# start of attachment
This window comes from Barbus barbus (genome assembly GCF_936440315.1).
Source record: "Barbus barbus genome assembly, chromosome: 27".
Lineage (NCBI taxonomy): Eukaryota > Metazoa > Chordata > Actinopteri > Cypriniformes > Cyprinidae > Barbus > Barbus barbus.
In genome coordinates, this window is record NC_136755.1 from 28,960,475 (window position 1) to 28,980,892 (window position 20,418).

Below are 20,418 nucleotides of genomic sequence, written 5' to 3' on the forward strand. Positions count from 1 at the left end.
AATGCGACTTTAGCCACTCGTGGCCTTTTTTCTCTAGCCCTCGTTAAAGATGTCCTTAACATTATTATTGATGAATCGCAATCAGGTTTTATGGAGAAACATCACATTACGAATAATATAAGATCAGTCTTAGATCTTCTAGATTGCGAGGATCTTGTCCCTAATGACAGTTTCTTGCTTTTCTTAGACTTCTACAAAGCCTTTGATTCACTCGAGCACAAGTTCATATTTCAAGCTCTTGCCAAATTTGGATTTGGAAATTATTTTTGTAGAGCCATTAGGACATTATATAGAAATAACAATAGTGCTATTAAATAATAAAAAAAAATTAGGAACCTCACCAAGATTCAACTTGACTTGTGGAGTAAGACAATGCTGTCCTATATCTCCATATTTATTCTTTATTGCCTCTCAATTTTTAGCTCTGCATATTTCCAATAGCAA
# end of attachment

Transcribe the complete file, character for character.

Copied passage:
This window comes from Barbus barbus (genome assembly GCF_936440315.1).
Source record: "Barbus barbus genome assembly, chromosome: 27".
Lineage (NCBI taxonomy): Eukaryota > Metazoa > Chordata > Actinopteri > Cypriniformes > Cyprinidae > Barbus > Barbus barbus.
In genome coordinates, this window is record NC_136755.1 from 28,960,475 (window position 1) to 28,980,892 (window position 20,418).

Below are 20,418 nucleotides of genomic sequence, written 5' to 3' on the forward strand. Positions count from 1 at the left end.
AATGCGACTTTAGCCACTCGTGGCCTTTTTTCTCTAGCCCTCGTTAAAGATGTCCTTAACATTATTATTGATGAATCGCAATCAGGTTTTATGGAGAAACATCACATTACGAATAATATAAGATCAGTCTTAGATCTTCTAGATTGCGAGGATCTTGTCCCTAATGACAGTTTCTTGCTTTTCTTAGACTTCTACAAAGCCTTTGATTCACTCGAGCACAAGTTCATATTTCAAGCTCTTGCCAAATTTGGATTTGGAAATTATTTTTGTAGAGCCATTAGGACATTATATAGAAATAACAATAGTGCTATTAAATAATAAAAAAAAATTAGGAACCTCACCAAGATTCAACTTGACTTGTGGAGTAAGACAATGCTGTCCTATATCTCCATATTTATTCTTTATTGCCTCTCAATTTTTAGCTCTGCATATTTCCAATAGCAA